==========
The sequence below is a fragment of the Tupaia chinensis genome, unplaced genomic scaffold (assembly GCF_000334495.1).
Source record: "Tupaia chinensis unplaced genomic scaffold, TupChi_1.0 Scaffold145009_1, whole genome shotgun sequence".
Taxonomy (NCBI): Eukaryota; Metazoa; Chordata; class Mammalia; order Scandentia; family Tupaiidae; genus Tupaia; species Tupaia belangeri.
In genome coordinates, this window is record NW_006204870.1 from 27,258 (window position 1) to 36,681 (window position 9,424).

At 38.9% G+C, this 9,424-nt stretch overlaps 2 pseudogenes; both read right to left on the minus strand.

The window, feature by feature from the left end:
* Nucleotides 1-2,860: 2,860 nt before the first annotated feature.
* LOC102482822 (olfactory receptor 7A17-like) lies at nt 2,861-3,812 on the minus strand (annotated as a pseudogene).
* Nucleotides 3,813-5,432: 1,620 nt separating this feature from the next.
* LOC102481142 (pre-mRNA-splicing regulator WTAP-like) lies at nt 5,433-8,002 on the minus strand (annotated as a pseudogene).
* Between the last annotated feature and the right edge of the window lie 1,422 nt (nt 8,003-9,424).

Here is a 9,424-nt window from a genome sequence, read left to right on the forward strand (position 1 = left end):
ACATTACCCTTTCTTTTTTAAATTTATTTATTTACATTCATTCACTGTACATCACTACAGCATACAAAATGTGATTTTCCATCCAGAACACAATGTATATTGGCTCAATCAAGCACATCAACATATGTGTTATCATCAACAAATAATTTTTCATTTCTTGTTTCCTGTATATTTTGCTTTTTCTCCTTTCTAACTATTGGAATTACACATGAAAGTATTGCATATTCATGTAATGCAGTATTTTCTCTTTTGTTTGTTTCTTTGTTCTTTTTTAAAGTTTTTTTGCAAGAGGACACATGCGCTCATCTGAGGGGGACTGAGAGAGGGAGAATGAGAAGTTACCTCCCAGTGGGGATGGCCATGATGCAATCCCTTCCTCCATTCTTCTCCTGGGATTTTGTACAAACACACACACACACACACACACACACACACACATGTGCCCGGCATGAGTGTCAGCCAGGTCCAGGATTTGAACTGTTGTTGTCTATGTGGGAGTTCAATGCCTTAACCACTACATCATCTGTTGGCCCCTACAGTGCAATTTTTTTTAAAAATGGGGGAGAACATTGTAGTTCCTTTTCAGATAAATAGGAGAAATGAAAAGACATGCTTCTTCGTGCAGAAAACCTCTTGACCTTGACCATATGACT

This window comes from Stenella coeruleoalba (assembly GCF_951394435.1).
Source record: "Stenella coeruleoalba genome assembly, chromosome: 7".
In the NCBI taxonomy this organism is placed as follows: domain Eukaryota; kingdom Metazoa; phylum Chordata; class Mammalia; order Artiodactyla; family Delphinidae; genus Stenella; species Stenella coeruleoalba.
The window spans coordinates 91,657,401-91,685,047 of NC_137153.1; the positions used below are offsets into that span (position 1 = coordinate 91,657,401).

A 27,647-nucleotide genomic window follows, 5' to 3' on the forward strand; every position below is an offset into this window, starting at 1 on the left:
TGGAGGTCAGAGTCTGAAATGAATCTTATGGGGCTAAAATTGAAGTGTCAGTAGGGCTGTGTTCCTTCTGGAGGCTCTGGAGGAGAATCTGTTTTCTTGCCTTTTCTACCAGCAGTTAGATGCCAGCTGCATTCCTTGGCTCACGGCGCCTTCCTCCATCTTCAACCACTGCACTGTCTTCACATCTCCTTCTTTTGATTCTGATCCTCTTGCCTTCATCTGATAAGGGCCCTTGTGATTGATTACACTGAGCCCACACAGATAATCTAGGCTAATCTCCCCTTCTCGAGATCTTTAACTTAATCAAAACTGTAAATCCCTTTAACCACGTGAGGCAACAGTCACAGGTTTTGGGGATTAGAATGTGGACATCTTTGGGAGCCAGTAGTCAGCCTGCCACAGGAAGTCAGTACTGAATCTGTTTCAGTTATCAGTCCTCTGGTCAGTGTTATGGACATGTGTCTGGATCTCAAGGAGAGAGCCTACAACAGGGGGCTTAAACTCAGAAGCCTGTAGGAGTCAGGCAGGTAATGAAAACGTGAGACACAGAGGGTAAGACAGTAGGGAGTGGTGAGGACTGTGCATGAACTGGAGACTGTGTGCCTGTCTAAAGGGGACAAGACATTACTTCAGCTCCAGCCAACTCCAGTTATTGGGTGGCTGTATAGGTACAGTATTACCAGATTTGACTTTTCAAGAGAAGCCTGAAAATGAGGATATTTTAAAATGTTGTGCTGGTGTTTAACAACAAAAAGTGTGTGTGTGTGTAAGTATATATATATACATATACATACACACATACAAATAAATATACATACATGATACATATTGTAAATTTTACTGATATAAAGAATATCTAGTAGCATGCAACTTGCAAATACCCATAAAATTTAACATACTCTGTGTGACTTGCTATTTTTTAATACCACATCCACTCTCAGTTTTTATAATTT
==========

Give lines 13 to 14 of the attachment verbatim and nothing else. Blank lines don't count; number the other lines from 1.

ACATTACCCTTTCTTTTTTAAATTTATTTATTTACATTCATTCACTGTACATCACTACAGCATACAAAATGTGATTTTCCATCCAGAACACAATGTATATTGGCTCAATCAAGCACATCAACATATGTGTTATCATCAACAAATAATTTTTCATTTCTTGTTTCCTGTATATTTTGCTTTTTCTCCTTTCTAACTATTGGAATTACACATGAAAGTATTGCATATTCATGTAATGCAGTATTTTCTCTTTTGTTTGTTTCTTTGTTCTTTTTTAAAGTTTTTTTGCAAGAGGACACATGCGCTCATCTGAGGGGGACTGAGAGAGGGAGAATGAGAAGTTACCTCCCAGTGGGGATGGCCATGATGCAATCCCTTCCTCCATTCTTCTCCTGGGATTTTGTACAAACACACACACACACACACACACACACACACACATGTGCCCGGCATGAGTGTCAGCCAGGTCCAGGATTTGAACTGTTGTTGTCTATGTGGGAGTTCAATGCCTTAACCACTACATCATCTGTTGGCCCCTACAGTGCAATTTTTTTTAAAAATGGGGGAGAACATTGTAGTTCCTTTTCAGATAAATAGGAGAAATGAAAAGACATGCTTCTTCGTGCAGAAAACCTCTTGACCTTGACCATATGACT

This window comes from Stenella coeruleoalba (assembly GCF_951394435.1).